I can say that the approach you should not take is to throw yourself in front of the bus. I did that inadvertently one day – I tripped while running across the street – and then had to sit through a lecture from the bus driver that hurling myself under the wheels was not the right way to flag down a bus.

  6. On one occasion, I experienced the opposite; a driver remaining at her stop while I was taking a walk and not needing the bus at the time.

    I had a suspicion that the driver was waiting for me, and I felt bad about making her wait but I was not sure, as I approached her bus, how to communicate non-verbally.

    Next time I boarded, I asked the driver what signals I should use to indicate whether or not I wanted a bus. He suggested that if I WANTED the bus, I could wave my hands and if I DID NOT want the bus, I could make a horizontal, sort of chopping, gesture.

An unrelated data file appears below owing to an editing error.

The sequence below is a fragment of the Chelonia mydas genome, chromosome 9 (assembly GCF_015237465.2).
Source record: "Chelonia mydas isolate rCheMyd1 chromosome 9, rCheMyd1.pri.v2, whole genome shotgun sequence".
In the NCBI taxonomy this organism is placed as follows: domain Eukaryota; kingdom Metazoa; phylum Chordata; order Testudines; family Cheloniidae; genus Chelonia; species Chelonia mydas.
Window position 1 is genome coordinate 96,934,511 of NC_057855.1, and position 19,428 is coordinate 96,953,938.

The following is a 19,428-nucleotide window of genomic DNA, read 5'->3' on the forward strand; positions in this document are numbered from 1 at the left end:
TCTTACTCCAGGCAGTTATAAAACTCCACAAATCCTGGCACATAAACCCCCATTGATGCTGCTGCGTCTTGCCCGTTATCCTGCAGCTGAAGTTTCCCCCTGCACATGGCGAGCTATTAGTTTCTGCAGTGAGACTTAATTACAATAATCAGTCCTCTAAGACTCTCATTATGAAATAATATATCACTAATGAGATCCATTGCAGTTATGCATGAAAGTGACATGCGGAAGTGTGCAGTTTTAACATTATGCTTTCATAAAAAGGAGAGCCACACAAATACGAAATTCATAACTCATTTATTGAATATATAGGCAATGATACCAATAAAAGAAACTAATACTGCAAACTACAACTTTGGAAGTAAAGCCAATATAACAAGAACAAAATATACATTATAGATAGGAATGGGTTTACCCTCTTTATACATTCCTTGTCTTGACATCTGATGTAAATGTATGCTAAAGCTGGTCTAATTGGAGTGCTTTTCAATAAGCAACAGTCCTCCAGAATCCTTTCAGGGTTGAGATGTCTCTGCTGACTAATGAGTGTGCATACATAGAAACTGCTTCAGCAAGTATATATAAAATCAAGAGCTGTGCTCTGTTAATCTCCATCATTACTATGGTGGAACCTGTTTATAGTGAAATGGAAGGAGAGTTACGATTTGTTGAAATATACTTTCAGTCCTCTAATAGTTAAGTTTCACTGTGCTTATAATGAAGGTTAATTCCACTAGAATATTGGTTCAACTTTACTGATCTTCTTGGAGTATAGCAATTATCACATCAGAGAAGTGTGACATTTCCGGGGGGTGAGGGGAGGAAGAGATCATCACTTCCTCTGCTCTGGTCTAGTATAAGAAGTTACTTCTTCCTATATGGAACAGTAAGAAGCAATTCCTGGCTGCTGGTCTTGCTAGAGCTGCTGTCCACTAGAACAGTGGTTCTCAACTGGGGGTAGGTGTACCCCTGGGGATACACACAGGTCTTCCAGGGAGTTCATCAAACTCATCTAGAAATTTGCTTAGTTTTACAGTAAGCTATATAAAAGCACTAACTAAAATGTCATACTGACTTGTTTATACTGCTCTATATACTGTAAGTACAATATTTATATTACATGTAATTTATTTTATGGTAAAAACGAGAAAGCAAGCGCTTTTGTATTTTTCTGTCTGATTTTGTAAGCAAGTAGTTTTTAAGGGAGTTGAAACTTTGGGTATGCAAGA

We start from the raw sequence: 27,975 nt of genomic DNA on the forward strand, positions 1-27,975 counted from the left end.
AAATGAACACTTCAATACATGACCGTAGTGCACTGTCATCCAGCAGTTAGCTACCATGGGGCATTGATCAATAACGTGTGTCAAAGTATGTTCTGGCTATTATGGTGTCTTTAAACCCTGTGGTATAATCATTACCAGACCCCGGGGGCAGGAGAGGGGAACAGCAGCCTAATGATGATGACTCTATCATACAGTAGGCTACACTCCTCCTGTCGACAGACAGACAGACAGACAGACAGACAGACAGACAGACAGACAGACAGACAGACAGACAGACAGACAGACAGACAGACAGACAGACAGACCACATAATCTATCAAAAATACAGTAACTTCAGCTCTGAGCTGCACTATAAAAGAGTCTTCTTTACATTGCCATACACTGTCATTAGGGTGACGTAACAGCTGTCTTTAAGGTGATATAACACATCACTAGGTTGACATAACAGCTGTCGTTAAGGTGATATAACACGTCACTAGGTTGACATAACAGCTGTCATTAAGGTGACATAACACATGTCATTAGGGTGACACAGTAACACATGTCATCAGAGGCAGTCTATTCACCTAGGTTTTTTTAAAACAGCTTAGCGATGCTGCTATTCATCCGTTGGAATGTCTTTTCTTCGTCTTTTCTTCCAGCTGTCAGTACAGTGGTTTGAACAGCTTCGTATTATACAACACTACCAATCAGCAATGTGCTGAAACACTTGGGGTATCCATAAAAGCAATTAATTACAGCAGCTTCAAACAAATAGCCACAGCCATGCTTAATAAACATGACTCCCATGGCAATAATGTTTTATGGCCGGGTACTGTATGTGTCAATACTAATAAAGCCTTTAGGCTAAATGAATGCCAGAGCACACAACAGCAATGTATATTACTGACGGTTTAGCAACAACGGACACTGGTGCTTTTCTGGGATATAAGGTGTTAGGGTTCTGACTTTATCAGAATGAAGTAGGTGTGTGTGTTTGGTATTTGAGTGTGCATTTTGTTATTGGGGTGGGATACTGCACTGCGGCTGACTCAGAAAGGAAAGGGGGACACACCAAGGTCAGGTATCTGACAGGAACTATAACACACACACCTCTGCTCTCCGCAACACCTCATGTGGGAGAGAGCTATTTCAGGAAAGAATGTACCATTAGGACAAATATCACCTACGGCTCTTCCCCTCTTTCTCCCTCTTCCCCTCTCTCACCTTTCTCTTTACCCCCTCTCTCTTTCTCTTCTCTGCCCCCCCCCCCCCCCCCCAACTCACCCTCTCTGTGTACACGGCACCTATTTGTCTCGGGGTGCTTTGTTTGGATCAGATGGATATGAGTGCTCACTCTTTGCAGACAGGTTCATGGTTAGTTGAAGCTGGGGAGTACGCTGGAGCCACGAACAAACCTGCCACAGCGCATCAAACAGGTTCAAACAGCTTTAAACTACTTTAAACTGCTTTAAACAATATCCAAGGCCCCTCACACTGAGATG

Beyond this, after talking with the drivers and if that does not work — if you are repeatedly having this trouble — you may have to call the transit agency.

    I realize from your previous replies that you may find this difficult, you dislike getting someone in trouble as do I, but there is a posted time, the drivers are not abiding by it and you are being denied service as a result.